Cover image for quantum technology May issue

Quantum leap: 101 uses for a dead and alive cat

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How quantum technology will spot stealth planes, build super-fast computers and reduce roadworks.

How far is a quantum leap? In science it’s the sudden change in an electron’s energy-level known as atomic electron transition. In everyday speech it’s come to mean an extreme change leading to a whole new level. That’s how quantum computing will appear after conventional computing. It is one of those technologies that’s been long talked about as a futuristic, crazy idea that sounds like something from science fiction. But years of research have brought it much closer to reality and now engineers and computer scientists need to start thinking about how and when it will be applied.

Quantum science is more often talked about than understood because, frankly, it’s really hard. So we kick off our special report with a short piece on what’s behind quantum computing – why it should work and what’s getting in the way. There’s no mention of cats in boxes – dead or alive. For that, see our even briefer explanation below.

Graphic showing brief explanation of Schrodinger's cat

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We go more into depth with Sir Peter Knight, chair of the NPL Quantum Metrology Institute and senior research investigator at Imperial College London, exploring how quantum technology is leaving the lab for real engineering thanks to down to earth applications like scheduling roadworks.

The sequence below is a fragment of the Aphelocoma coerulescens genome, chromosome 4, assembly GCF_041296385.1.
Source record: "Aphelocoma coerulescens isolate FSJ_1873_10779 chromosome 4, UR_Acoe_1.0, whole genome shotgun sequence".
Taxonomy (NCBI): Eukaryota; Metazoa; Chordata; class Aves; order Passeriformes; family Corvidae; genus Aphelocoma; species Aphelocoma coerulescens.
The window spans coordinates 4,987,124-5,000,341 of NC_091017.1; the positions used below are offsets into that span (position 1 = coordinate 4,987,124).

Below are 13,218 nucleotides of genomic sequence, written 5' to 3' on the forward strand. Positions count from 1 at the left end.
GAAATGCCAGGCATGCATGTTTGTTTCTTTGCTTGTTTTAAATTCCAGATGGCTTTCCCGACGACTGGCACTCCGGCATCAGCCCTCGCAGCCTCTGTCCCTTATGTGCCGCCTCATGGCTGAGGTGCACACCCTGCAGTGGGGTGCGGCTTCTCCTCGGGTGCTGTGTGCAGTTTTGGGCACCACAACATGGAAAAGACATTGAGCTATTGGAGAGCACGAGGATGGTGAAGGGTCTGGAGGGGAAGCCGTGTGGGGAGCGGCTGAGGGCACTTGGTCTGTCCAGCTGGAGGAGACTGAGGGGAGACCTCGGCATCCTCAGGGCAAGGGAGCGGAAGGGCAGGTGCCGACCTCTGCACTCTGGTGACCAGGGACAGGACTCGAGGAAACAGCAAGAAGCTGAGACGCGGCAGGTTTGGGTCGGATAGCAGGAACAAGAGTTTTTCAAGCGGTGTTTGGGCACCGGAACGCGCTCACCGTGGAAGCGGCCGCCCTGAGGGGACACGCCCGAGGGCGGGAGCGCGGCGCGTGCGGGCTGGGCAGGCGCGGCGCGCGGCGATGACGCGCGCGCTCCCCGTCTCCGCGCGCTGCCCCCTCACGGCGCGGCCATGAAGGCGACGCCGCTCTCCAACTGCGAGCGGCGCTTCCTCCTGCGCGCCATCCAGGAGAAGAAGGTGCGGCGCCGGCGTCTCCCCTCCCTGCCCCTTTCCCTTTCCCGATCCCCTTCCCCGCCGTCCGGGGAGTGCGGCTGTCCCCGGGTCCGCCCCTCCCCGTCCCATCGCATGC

The finance industry is already taking a close interest in quantum computing, finds James Hayes, but with every new technology there are risks as well as opportunities. Security in this case is the worry, with quantum computers posing a fundamental threat to traditional cyber security (p46). We need to use it for good before it’s used for bad.

Soon after the spread of conventional computing, Tim Berners-Lee came up with the idea of the World Wide Web at Cern. So we could expect quantum computers will be networked together in a quantum internet. Experimental physicist Maria Spiropulu explains to Heidi Vella how she wants the international collaborative effort she is leading in this area to be the “Cern of quantum technologies”. And, as Cern is her day job, she should know.

We then go on to look at some of the many exciting applications for quantum computing from radar to expose stealth planes and cryptography to future cars and planes.

Also from the latest issue, we look at the growing threat from pirates hacking containers on the high seas, how climate change could still be turned around if the will was really there, and how car manufacturers are investing in Mobility as a Service with platforms to share vehicles rather than sell them.

In the centenary year of the Women’s Engineering Society, we trace the story of female engineers through the decades and Hilary Lamb interviews Gina Rippon about her new book arguing that men are not from Mars nor women from Venus.

Finally, we return to the stuff of science fiction as our technology editor checks out the new movie ‘High Life’ and its premise of using black holes as an energy source. It doesn’t seem very likely. We can’t even see a black hole. Or so we thought. Just as we were about to go to press came the first ever picture of one, so who knows what the future holds?

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